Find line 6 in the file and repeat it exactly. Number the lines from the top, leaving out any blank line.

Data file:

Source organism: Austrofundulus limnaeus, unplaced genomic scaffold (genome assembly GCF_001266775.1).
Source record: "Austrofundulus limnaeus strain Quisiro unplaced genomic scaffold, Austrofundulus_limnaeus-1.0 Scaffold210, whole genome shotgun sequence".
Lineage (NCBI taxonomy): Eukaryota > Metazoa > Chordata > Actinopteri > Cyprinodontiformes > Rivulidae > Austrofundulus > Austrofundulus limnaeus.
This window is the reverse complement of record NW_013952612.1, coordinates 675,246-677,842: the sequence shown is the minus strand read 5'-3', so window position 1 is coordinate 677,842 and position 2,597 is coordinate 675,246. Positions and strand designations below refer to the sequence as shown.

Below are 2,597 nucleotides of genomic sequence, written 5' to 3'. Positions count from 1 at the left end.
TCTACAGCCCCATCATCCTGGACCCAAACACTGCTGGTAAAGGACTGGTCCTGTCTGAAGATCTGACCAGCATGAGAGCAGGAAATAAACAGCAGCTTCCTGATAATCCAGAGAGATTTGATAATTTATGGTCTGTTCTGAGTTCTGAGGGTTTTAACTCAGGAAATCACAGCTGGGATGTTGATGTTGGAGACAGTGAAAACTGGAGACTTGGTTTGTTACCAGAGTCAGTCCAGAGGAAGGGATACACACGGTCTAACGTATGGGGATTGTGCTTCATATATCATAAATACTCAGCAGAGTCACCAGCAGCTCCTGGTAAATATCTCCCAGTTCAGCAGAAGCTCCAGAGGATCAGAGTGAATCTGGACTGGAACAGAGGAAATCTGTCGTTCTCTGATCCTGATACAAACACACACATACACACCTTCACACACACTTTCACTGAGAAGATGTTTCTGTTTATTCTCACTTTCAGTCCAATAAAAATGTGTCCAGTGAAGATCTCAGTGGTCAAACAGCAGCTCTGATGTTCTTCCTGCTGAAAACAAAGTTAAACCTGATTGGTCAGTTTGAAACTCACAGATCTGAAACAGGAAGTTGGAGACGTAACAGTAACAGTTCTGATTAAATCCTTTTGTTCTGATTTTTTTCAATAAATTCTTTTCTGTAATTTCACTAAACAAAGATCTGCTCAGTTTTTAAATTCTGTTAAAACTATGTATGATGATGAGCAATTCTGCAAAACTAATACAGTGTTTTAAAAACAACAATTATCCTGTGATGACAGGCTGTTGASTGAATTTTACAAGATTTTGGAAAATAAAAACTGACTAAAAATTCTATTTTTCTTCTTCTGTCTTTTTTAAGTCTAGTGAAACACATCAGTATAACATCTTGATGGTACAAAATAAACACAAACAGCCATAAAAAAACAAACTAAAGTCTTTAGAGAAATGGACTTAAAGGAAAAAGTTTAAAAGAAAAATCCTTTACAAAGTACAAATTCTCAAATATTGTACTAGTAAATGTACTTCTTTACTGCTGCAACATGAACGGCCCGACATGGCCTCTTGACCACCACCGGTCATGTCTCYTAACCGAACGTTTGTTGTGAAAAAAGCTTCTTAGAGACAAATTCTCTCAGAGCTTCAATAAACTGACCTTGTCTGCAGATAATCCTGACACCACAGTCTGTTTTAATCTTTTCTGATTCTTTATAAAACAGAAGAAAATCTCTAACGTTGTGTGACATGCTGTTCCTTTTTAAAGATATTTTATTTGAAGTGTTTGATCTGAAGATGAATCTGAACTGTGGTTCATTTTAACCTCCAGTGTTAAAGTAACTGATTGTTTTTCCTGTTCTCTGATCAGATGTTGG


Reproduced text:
TCTACAGCCCCATCATCCTGGACCCAAACACTGCTGGTAAAGGACTGGTCCTGTCTGAAGATCTGACCAGCATGAGAGCAGGAAATAAACAGCAGCTTCCTGATAATCCAGAGAGATTTGATAATTTATGGTCTGTTCTGAGTTCTGAGGGTTTTAACTCAGGAAATCACAGCTGGGATGTTGATGTTGGAGACAGTGAAAACTGGAGACTTGGTTTGTTACCAGAGTCAGTCCAGAGGAAGGGATACACACGGTCTAACGTATGGGGATTGTGCTTCATATATCATAAATACTCAGCAGAGTCACCAGCAGCTCCTGGTAAATATCTCCCAGTTCAGCAGAAGCTCCAGAGGATCAGAGTGAATCTGGACTGGAACAGAGGAAATCTGTCGTTCTCTGATCCTGATACAAACACACACATACACACCTTCACACACACTTTCACTGAGAAGATGTTTCTGTTTATTCTCACTTTCAGTCCAATAAAAATGTGTCCAGTGAAGATCTCAGTGGTCAAACAGCAGCTCTGATGTTCTTCCTGCTGAAAACAAAGTTAAACCTGATTGGTCAGTTTGAAACTCACAGATCTGAAACAGGAAGTTGGAGACGTAACAGTAACAGTTCTGATTAAATCCTTTTGTTCTGATTTTTTTCAATAAATTCTTTTCTGTAATTTCACTAAACAAAGATCTGCTCAGTTTTTAAATTCTGTTAAAACTATGTATGATGATGAGCAATTCTGCAAAACTAATACAGTGTTTTAAAAACAACAATTATCCTGTGATGACAGGCTGTTGASTGAATTTTACAAGATTTTGGAAAATAAAAACTGACTAAAAATTCTATTTTTCTTCTTCTGTCTTTTTTAAGTCTAGTGAAACACATCAGTATAACATCTTGATGGTACAAAATAAACACAAACAGCCATAAAAAAACAAACTAAAGTCTTTAGAGAAATGGACTTAAAGGAAAAAGTTTAAAAGAAAAATCCTTTACAAAGTACAAATTCTCAAATATTGTACTAGTAAATGTACTTCTTTACTGCTGCAACATGAACGGCCCGACATGGCCTCTTGACCACCACCGGTCATGTCTCYTAACCGAACGTTTGTTGTGAAAAAAGCTTCTTAGAGACAAATTCTCTCAGAGCTTCAATAAACTGACCTTGTCTGCAGATAATCCTGACACCACAGTCTGTTTTAATCTTTTCTGATTCTTTATAAAACAGAAGAAAATCTCTAACGTTGTGTGACATGCTGTTCCTTTTTAAAGATATTTTATTTGAAGTGTTTGATCTGAAGATGAATCTGAACTGTGGTTCATTTTAACCTCCAGTGTTAAAGTAACTGATTGTTTTTCCTGTTCTCTGATCAGATGTTGG